Some time ago, I read about a father who started collecting bits and bobs (photos, articles, mementos, etc.) during the course of a year and put them all in an envelope for his daughter to open at a later date. On the eve of her birthday, he would write her a letter, seal it in with the envelope, and write the year on the outside of the envelope. He started this the year she was born, doing this for eighteen years and presenting all eighteen “time capsule” envelopes to his beloved daughter on her eighteenth birthday. This story inspired me so much that I decided to do something similar for myself–but on a much larger time scale.
On my thirtieth birthday, I bought the best bottle of scotch I could afford (which wasn’t very fancy or expensive) and hand wrote a letter to my future forty-year-old self. I painted a broad brushstroke picture versus going into minutia (a good idea). When I look back at that letter now, I can see the 20s optimism arriving at thirty like I’ve won the Oscars oozing through the loopy handwriting. I have to remind myself that, although I was smarter than the average bear then, I was still pretty stupid.
On my fortieth birthday, I bought a much better (and much more expensive) bottle of scotch and wrote my future fifty-year-old self a letter to keep the tradition going (typed this time, as my handwriting was starting to resemble a doctor’s). It was interesting to see what my goals were at thirty versus forty–how many of them I had achieved, how many of them didn’t matter anymore, and how I still sucked at romantic relationships–but my hunger for significance as well as emotional and mental growth was still there. I wanted to know more about what made me tick and why, but it was quite clear that I was still casting about for what would make my life “significant.”
My fiftieth birthday passed a few months ago. The huge blowout party that was supposed to happen was cancelled by COVID. The world has been living with a pandemic for the last eighteen-plus months, and life is anything but normal. I celebrated quietly with my husband, two close friends, and my bottle of scotch.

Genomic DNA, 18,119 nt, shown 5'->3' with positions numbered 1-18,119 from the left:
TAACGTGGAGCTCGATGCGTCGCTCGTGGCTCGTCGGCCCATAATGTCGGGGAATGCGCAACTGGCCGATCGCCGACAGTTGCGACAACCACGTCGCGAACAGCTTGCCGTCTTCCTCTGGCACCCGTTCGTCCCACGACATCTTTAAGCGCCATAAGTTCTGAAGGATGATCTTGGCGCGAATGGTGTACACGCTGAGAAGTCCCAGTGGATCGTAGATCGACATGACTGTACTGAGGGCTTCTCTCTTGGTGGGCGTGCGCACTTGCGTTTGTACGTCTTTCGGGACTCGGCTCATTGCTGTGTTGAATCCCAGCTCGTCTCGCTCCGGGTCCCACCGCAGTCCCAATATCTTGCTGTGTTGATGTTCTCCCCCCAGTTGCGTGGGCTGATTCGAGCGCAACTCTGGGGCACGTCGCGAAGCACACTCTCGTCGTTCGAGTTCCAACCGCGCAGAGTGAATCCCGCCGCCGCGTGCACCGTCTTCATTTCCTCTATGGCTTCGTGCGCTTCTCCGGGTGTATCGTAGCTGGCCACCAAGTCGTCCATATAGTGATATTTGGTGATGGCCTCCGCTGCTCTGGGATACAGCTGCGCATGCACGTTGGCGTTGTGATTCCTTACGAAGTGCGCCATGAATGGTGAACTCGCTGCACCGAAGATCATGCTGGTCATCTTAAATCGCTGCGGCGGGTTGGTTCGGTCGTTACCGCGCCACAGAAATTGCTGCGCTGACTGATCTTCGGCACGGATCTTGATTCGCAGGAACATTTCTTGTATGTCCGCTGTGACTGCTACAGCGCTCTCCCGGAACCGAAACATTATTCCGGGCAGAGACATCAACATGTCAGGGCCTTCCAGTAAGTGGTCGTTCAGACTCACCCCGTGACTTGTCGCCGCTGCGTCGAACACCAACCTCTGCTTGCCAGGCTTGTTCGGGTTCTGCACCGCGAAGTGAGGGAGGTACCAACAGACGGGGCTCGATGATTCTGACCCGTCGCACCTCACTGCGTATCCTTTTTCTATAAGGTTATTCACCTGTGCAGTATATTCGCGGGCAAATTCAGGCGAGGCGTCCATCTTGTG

Half a century isn’t so bad, though. I look in the mirror and see a few things: one is my mother looking back at me. Perimenopause has not been kind to me. (I now understand all those menopause jokes intimately and both laugh and cry at them.) I also see a tired but defiant artist looking back at me: purple, spiky hair, no makeup, silly, sarcastic purple tee-shirt. I see fierceness in those eyes: a social justice warrior, a staunch feminist, and unapologetic humanist staring back at me. I see passion in my eyes. My business is thriving, and I get to make art and magic every single day. (Bonus – I figured out how to keep Christmas alive year round! See December blog coming soon.) However, I also see sadness in my eyes. I hurt for everyone who suffers. Being an empath sucks sometimes, and it’s definitely a boundary with which I still struggle.
More than anything, I see growth. I see all the wounds, scars, mistakes, shames, and failures. They make a patchwork quilt that would make any 1920s seamstress who specialized in crazy quilts envious. I also see my successes and triumphs–both large and small. They make up a suit of armor that is battered and burnished. You can see some of the botched repair jobs here and there, but it’s still in one piece, and it still stands proud. I’m not the same woman I was at thirty or at forty. I don’t struggle with my self-esteem anymore. I’m comfortable in my own skin. I forge my own path, and the naysayers be damned. I’m finally a formidable force in my own right (one of my fortieth birthday goals achieved).
Additionally, the MOST important goal of all has finally been achieved, and that is I found what makes my life significant. As alluded to in the previous paragraph, I created a business that brings joy and magic into people’s lives. I created a safe space for me to make art and get paid for it. Through my work, I get to touch thousands of lives. In essence, I get to love the world. I receive evidence of this through all the pictures my clients send back to me of them wearing my art. The smiles are a million watts, and the elation is evident even from a random collection of colorful pixels.
So, what’s next? One goal that stands out from my fortieth letter that I think I’m going to take forward is “an acute appreciation for all the good things in life.” During this pandemic, I’ve discovered what is and isn’t a “good thing” . . . an important thing. It definitely ISN’T material things. It’s the sound of a live band playing. It’s the feel of your best friend’s hug. It’s the smile on a client’s face. (Those have been hard to see through the masks!) It’s the wind whipping your hair as you drive with the top down or walk on the beach. It’s the sun warming your face. It’s the people in your life who make it special. It’s how you make them feel loved. It’s all the collective experiences of being ALIVE.
So, for my sister in time at age sixty, my wish is that you LIVE each day unapologetically. Create each moment with significance. Love with everything you have, and help all with whom you cross paths in some way, even if it’s merely to smile. Realize that each new day you are given is a chance to make a difference . . . a chance to make magic . . . a chance to change the world. Even if it’s just a small bit of magic, it could be the world to someone. You just never know.
Thank you, dear reader, for coming on this journey with me! I wish you magic every day!
Until next time,